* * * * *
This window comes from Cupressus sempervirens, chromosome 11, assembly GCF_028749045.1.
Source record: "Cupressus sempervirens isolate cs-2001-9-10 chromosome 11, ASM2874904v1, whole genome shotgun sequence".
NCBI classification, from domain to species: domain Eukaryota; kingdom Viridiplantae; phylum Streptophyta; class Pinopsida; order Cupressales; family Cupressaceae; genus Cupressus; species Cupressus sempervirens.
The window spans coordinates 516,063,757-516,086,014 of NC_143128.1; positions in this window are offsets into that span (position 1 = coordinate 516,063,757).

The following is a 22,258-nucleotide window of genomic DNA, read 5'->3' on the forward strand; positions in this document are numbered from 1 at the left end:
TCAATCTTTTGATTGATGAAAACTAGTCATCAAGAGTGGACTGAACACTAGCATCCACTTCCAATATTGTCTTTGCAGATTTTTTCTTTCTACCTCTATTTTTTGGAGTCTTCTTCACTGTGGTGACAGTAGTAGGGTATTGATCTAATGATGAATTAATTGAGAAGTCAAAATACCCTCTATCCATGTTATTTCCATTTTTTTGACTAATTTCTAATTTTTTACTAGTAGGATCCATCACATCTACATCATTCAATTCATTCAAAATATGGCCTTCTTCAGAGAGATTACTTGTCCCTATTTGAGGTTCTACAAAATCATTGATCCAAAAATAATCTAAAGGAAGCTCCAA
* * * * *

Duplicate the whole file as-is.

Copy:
This window comes from Cupressus sempervirens, chromosome 11, assembly GCF_028749045.1.
Source record: "Cupressus sempervirens isolate cs-2001-9-10 chromosome 11, ASM2874904v1, whole genome shotgun sequence".
NCBI classification, from domain to species: domain Eukaryota; kingdom Viridiplantae; phylum Streptophyta; class Pinopsida; order Cupressales; family Cupressaceae; genus Cupressus; species Cupressus sempervirens.
The window spans coordinates 516,063,757-516,086,014 of NC_143128.1; positions in this window are offsets into that span (position 1 = coordinate 516,063,757).

The following is a 22,258-nucleotide window of genomic DNA, read 5'->3' on the forward strand; positions in this document are numbered from 1 at the left end:
TCAATCTTTTGATTGATGAAAACTAGTCATCAAGAGTGGACTGAACACTAGCATCCACTTCCAATATTGTCTTTGCAGATTTTTTCTTTCTACCTCTATTTTTTGGAGTCTTCTTCACTGTGGTGACAGTAGTAGGGTATTGATCTAATGATGAATTAATTGAGAAGTCAAAATACCCTCTATCCATGTTATTTCCATTTTTTTGACTAATTTCTAATTTTTTACTAGTAGGATCCATCACATCTACATCATTCAATTCATTCAAAATATGGCCTTCTTCAGAGAGATTACTTGTCCCTATTTGAGGTTCTACAAAATCATTGATCCAAAAATAATCTAAAGGAAGCTCCAA